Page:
Is the corporate and media fallout from Michael Phelps bong hit justified? Are we still conditioned to react with shock and appall when we learn that yet another world-class athlete enjoys marijuana socially or recreationally? Or medicinally? The comments of athletes such as former NFL lineman Mark Stepnoski testify to the medicinal benefits for an athlete who deals with pain issues. LA Times reporter Chuck Culpepper noted in a recent article, “five-time Pro Bowl NFL lineman Mark Stepnoski, who said on the record it helped him sleep and alleviate pain without enduring painkillers or hangovers.”
Robert Parish is another example of a high-performance athlete who benefited from the medicinal benefits. His legendary NBA career lasted for 22 years. When he was 43, he committed a youthful indiscretion of having a couple of ounces of reefer Fed Ex’ed to him. Fed Ex had him busted because they do not want to be known as a drug courier. The question arises, if a guy is 43 years old and playing effectively in the NBA, he must be doing something right. Could it be that the medicinal aspects of marijuana helped Parish to prolong his career?
When I was in college in the 1970s, I played basketball and ran track at a D-III school in the South. Most of the varsity football, hoops, and track guys enjoyed the herb socially and recreationally. We found this was so at most of the school where we visited and competed. In some instances, coaches tolerated brazen violations of what are now called “team rules”, when a college player gets suspended for a game or two. They were hilarious at the time and just as funny now. Our star defensive tackle was one of my close friends. One day he said in between hits, “THIS is an athlete’s drug; it gives us some relaxation, helps us sleep, and doesn’t mess with your liver or organs like booze.”
Steve Kiner was an All-American linebacker at the University of Tennessee in the late 1960s. I happened to have him as my counselor at the UT Sports Camp the summer before his senior year. Kiner was a rough, but good-natured, good-time guy. One night, he came to dinner full of good humor with bloodshot eyes. In between yucks he downed about eight hamburgers. Years later, the suspicions were confirmed.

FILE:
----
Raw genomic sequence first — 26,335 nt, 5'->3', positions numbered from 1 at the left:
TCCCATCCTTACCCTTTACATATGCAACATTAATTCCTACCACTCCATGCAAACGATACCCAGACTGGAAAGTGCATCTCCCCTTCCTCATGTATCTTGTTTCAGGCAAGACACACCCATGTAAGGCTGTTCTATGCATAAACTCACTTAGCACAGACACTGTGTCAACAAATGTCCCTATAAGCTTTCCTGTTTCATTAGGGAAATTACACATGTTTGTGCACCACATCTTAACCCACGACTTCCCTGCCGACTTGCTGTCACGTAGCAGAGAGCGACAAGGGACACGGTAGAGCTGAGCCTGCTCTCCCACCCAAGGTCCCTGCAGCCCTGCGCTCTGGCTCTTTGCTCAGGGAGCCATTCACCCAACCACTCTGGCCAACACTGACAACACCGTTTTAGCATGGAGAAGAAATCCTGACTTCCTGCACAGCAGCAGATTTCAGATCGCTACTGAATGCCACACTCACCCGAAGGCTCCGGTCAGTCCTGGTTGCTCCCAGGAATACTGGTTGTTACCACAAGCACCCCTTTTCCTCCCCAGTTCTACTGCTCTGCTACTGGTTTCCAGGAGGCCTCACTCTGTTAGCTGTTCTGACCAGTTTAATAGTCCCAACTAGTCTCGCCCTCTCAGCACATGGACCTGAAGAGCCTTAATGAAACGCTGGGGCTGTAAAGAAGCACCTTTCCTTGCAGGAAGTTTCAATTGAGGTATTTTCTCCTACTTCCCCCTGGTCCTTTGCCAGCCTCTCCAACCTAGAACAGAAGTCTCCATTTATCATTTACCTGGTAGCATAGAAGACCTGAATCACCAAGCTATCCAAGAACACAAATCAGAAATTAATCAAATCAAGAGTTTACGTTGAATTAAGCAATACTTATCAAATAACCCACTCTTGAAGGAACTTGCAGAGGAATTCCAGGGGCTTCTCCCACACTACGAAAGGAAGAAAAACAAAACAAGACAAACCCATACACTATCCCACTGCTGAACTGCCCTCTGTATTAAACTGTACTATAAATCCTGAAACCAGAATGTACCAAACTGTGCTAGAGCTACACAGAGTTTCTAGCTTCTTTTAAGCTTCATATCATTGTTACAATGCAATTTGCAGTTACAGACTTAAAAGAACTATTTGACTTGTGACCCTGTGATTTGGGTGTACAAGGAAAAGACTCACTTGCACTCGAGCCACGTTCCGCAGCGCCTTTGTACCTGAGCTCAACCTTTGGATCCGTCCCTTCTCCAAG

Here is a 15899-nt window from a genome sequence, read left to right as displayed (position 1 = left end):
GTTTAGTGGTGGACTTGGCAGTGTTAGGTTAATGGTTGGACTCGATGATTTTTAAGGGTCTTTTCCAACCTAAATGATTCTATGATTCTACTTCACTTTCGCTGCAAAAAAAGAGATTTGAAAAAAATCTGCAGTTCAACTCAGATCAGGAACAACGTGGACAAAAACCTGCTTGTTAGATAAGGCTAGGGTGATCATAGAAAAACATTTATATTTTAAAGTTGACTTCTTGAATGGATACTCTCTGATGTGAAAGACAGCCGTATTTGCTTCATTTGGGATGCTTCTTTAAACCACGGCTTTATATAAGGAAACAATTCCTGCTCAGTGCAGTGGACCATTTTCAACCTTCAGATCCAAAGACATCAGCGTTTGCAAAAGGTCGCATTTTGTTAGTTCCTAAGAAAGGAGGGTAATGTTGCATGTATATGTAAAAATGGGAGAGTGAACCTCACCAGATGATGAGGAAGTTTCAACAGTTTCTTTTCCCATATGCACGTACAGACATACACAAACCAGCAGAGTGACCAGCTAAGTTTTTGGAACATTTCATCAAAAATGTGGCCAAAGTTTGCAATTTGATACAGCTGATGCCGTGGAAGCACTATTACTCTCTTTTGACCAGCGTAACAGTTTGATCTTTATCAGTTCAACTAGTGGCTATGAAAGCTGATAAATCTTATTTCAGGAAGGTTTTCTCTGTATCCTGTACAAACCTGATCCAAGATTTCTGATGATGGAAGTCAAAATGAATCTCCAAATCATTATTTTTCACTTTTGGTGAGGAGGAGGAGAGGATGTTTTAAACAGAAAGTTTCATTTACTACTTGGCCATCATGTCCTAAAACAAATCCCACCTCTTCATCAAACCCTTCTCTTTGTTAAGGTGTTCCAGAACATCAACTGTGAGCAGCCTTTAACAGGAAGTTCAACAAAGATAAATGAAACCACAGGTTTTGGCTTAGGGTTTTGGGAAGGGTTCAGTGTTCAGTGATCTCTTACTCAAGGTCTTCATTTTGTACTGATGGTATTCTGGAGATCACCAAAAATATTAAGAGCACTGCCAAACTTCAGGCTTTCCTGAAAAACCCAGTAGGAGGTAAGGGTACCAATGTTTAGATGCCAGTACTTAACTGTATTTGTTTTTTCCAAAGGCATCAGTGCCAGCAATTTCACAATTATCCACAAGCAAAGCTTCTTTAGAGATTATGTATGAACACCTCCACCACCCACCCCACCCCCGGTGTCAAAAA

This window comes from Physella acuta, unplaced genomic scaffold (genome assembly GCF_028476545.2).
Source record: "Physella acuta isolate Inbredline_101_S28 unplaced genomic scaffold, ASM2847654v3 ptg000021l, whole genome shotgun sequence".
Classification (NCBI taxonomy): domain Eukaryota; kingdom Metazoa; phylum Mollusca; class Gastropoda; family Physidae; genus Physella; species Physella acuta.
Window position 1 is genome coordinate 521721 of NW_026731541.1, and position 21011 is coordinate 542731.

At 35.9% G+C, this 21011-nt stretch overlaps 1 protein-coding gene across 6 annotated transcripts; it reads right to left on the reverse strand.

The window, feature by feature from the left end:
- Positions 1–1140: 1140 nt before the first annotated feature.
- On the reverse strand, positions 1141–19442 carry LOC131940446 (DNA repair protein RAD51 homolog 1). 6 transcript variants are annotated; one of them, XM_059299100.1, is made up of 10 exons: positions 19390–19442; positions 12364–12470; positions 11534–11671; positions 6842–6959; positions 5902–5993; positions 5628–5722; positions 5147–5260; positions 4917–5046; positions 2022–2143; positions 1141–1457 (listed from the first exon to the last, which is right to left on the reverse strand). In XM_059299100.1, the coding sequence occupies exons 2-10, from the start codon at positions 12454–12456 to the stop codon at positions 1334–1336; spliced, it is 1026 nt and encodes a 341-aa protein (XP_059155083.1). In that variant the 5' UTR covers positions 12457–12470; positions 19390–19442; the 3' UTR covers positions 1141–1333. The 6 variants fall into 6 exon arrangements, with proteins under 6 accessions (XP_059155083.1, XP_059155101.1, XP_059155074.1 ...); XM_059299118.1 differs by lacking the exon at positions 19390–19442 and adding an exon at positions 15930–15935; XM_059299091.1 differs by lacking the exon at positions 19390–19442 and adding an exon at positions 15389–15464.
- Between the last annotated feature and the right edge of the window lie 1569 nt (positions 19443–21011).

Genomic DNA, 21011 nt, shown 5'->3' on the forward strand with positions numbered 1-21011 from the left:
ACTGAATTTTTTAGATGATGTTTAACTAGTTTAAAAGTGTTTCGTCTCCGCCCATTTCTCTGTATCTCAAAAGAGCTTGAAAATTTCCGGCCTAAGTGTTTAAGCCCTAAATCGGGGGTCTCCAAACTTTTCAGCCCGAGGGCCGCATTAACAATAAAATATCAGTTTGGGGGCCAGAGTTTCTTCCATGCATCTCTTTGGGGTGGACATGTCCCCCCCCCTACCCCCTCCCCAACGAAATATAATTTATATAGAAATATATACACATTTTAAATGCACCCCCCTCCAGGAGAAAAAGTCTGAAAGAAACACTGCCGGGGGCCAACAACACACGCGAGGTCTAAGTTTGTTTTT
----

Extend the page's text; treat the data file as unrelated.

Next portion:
As a rookie with the Dallas Cowboys in 1970, Kiner roomed with Duane Thomas and they nurtured each other’s habits for recreational substances. Thomas went onto a more destructive bent with other drugs. Many years later, Kiner said in an interview: “When I was a sophomore, I thought I was so good that I could smoke during the week, and I made All-SEC. My junior year I thought I was so good I could smoke every day, as long as I didn’t do it on game day, and I made All-American. My senior year, I thought I was so good I could get stoned for games and I made All-American again. So, when people ask me about marijuana, I don’t recommend it; but I can’t tell people they shouldn’t do it.”
Some sectors of the medical profession safeguard the interests of patients who have dire or grave conditions such as AIDS, wasting syndrome or cancer. At the same time, growing evidence presents that it also is helpful in managing back-neurological issues, insomnia, and PTSD. So aside from playing a valid role in helping gravely ill patients, marijuana also can play a role in maintaining optimal health.
Rickey Williams used reefer for managing his anxiety disorder, and said he found it more helpful than the sedative based drugs like ativan and lorazepam. Rickey is back in the league now, which is a good thing. So apparently he gave up reefer and went back on their approved anti-anxiety meds. When he retires, he’ll probably buy a house in Oakland and be cool. It wasn’t for nothing that he offered to play here when he was in between suspensions.
Recent subjects who got in trouble for smoking or possessing reefer have included Joakim Noah, Mario Chalmers, Daryl Arthur, and three Penn State football players. Scott Ostler, the columnist for the SF Chronicle noted a few years ago, “If you took a group picture of all the NBA players who’ve smoked marijuana, you’d have to take it from 10,000 ft.”